On a Monday morning, minutes before eight o’clock, people would rush to the entrance door looking for directions, lining up at the biometrics, or keep last minute errands to prepare for a week-long training. The training management team (TMT) would have arrived at their respective halls at least an hour prior, which was expected of an ATI staff, setting up materials and equipment. Some of the participants would be on their way for billeting, guided by a technical assistant, while others would head on to the breakfast buffet. The start of the week sounds exciting, energizing, and definitely a mix of anxiety for everyone.
At eight o’clock, staff are gathered for Mondays’ prayer, flag ceremony, singing of hymns, and the weekly meeting to set reminders on deliverables.
With center-based trainings, the TMT can do all sort of activities without worrying for IATF safety protocols or the fear of internet disconnection in the middle of an important discussion –only a fear of power shortage or interruption which can easily be resolved with a quick breakout session for bathroom break or even to enjoy the breath of fresh air at the beach.
During their free time, participants would flock at different areas: the hallways, the nipa hut, the entrance couch, the cafeteria, or the beach to catch up and share their field practices with one another. True enough, learning continues even outside the four-walled ATI training halls. The experience was much more than attending these trainings, but the chance to learn from colleagues who work in the same field.
That was how it looked like over a year ago at the Center and at a time where social distancing and face masks weren’t a requirement. Today, Mondays feel no different from any weekday. Only now, Mondays meant meeting everyone back again after a two-day break spent at home.
More than ever, people have a different level of appreciation for those kind of Mondays. For the chances we almost didn’t take and the learning we would have otherwise missed. Since the past year, agencies have opted to conduct activities online, it's not an ideal set-up for farmers and non-tech savvy clients who had to find ways and means to attend these activities - more so in a geographically internet challenged region. While it’s true that if “there’s a will, there’s a way”, the pandemic has crucially molded the patience of our farmers, extension workers, and trainers at once. As it is, extending services to the clients in a formal training already has its challenges. Still, there’s no better way but to adapt to these changes in the hope that one day, sooner, things will get better.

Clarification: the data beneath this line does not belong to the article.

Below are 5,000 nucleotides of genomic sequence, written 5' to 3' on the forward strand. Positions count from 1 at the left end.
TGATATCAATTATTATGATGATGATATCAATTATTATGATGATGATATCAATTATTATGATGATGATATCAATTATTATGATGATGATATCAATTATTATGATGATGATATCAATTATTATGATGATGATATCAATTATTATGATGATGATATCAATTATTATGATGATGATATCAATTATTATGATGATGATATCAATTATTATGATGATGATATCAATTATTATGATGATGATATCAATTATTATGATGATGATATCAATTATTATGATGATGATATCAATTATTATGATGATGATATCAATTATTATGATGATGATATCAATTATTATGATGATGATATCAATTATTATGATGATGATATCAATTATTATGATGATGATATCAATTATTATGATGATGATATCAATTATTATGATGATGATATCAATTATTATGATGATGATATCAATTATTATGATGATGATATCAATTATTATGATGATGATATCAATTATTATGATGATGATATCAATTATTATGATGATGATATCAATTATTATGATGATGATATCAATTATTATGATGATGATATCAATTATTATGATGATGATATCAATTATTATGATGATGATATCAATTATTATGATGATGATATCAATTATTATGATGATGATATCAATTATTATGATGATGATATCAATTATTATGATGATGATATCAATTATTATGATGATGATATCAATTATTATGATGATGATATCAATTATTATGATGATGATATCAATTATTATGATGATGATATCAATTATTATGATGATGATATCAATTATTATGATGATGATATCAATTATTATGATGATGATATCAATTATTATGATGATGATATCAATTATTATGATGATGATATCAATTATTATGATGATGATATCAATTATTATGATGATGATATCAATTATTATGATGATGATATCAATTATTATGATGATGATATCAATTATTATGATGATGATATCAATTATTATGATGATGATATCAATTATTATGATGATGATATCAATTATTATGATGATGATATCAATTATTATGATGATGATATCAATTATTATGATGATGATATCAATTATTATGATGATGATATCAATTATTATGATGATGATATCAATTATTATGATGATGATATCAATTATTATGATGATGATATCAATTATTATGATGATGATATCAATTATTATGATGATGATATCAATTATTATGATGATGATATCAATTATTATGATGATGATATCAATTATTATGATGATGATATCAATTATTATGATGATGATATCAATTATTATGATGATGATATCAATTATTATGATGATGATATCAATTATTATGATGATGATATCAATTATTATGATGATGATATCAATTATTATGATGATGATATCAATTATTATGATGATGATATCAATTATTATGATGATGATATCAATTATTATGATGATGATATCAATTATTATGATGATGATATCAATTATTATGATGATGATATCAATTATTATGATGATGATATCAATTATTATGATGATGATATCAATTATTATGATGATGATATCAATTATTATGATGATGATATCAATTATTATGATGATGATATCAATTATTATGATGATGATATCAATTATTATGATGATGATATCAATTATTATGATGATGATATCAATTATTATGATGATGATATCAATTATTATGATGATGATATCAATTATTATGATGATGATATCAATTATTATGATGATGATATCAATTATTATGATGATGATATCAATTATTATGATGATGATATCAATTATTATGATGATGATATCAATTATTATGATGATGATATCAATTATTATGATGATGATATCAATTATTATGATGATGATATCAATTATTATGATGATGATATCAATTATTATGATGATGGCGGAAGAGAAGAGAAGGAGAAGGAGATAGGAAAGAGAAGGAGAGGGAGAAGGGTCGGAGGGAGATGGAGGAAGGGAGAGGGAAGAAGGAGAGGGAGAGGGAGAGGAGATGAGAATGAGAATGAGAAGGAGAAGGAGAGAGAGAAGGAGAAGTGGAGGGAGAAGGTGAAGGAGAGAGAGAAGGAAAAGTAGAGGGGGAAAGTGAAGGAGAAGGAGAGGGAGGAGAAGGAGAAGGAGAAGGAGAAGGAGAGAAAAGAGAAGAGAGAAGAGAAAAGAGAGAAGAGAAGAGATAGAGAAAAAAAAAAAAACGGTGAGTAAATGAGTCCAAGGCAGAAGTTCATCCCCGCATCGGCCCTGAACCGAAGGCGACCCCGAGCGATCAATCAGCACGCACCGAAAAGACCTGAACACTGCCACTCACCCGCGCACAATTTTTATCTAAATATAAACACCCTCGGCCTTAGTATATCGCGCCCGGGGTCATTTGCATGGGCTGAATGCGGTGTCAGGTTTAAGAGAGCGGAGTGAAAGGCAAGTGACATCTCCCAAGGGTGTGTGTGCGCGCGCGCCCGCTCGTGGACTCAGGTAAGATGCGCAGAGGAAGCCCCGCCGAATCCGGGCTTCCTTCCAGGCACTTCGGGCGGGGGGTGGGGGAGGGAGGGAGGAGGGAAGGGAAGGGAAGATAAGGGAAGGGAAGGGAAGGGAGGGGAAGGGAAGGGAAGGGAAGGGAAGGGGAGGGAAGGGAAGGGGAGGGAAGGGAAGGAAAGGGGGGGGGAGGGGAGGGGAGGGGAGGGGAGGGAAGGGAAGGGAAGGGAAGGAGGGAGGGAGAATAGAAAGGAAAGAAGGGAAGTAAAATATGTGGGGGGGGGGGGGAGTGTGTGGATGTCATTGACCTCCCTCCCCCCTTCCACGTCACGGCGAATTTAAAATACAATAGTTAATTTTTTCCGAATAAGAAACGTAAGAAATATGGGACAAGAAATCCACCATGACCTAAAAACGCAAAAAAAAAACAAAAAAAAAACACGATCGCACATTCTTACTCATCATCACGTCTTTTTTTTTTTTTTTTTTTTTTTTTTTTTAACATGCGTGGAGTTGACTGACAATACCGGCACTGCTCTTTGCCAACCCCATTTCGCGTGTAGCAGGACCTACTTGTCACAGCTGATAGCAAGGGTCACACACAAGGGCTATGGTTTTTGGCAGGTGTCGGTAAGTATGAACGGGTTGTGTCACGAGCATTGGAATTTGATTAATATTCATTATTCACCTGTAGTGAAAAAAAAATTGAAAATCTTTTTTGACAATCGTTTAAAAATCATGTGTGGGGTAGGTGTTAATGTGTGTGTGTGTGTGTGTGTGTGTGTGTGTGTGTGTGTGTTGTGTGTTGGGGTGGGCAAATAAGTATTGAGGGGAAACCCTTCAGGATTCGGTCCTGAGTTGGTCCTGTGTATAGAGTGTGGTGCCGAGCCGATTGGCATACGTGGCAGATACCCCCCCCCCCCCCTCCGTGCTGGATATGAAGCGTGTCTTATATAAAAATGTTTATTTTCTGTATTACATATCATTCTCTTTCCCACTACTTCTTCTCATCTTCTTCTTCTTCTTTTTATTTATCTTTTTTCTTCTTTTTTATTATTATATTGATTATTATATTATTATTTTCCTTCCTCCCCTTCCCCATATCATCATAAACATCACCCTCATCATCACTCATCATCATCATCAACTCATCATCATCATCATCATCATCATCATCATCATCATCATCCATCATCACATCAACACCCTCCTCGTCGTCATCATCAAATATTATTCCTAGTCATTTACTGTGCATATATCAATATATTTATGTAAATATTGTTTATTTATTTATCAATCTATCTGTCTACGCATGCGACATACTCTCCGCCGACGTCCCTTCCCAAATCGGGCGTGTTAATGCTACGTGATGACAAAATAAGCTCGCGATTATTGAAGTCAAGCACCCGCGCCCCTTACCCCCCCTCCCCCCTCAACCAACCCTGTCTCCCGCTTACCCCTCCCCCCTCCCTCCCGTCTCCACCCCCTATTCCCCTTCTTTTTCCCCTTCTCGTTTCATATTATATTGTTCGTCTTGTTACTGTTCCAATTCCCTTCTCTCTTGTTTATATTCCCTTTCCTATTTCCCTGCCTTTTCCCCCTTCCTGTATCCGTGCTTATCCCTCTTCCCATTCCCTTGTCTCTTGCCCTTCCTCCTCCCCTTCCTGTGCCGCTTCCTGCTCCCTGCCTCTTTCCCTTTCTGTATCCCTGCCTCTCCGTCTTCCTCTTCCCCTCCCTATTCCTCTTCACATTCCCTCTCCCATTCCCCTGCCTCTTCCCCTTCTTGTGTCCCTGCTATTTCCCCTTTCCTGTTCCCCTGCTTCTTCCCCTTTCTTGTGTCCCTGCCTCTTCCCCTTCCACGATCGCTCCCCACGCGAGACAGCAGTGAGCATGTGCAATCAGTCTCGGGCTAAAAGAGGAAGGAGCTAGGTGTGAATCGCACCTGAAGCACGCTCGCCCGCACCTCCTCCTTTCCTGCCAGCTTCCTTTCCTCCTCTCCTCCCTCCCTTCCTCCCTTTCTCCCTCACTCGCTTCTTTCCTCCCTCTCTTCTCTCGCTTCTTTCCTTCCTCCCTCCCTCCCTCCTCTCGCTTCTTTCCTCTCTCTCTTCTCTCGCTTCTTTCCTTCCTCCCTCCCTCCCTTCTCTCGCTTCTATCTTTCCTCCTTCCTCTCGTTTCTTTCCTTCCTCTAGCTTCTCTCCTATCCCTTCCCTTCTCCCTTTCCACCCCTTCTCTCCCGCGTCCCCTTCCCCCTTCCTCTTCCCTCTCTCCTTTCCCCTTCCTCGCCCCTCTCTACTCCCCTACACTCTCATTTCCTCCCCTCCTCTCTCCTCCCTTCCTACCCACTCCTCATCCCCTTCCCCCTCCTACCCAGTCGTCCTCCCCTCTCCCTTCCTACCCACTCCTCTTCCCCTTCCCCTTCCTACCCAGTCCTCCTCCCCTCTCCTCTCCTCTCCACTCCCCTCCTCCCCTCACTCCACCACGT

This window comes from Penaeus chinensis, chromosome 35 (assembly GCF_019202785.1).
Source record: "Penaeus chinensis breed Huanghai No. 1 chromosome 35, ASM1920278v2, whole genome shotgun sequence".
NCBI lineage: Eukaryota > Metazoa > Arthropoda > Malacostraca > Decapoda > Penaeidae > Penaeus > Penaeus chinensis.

Luckily, for some, blended trainings with online and on-field activities are done. Though it can only be available for certain trainings, the health security of all trainees is on top of other priorities. Hence, postponements are inevitable and prior agreements needed to be revised accordingly. That is just few of the considerations being done with the reported cases in the region going high, or low, in a matter of days.
As such, program plans had to be put on hold at some point during the implementation noting that some extension workers on field have contracted the virus. For others, though, being a close contact meant going on quarantine pending test results. Indeed, people can only do so much and health must not be compromised.
Farmers and extension workers are also frontliners during this pandemic. They go out of their way to, still, keep the farms going and extension service continue to provide assistance for them despite the risk.
Didn’t we all hope this year would be better? The past year gave us a series of lessons to learn and unlearn. Planning, meeting, implementing projects were mostly done online - in front of a camera, mindfully understanding every topic presented to us or vice versa. The changing IATF guidelines from the region, province, to every city or municipality has practically urged us to make things work through various online productivity platforms hoping to limit exposure from the virus. It has, for the more than a year, worked for us. For more than a year, we’ve planned ahead, but have prepared ourselves for redirections. Nope, we can’t talk about failures just yet. If Plan A doesn’t work, there’s 24 more letters in the alphabet you can take.
Mondays today meant a lot of different things. But for sure, the commonality lies on appreciating that it will come. So the next time it does, be present and celebrate the simple joys of the day. Everyone doesn’t live for an eight-to-five job and takes a different coping strategy in this pandemic. Moments come by and go. Take a seat, listen. What are you most thankful for?
For a worker going on an eight-to-five job, Mondays mean the same to me –a start button to keep going, make things work, ‘til Fridays come to a close, weekend takes a peak, and another cycle continues.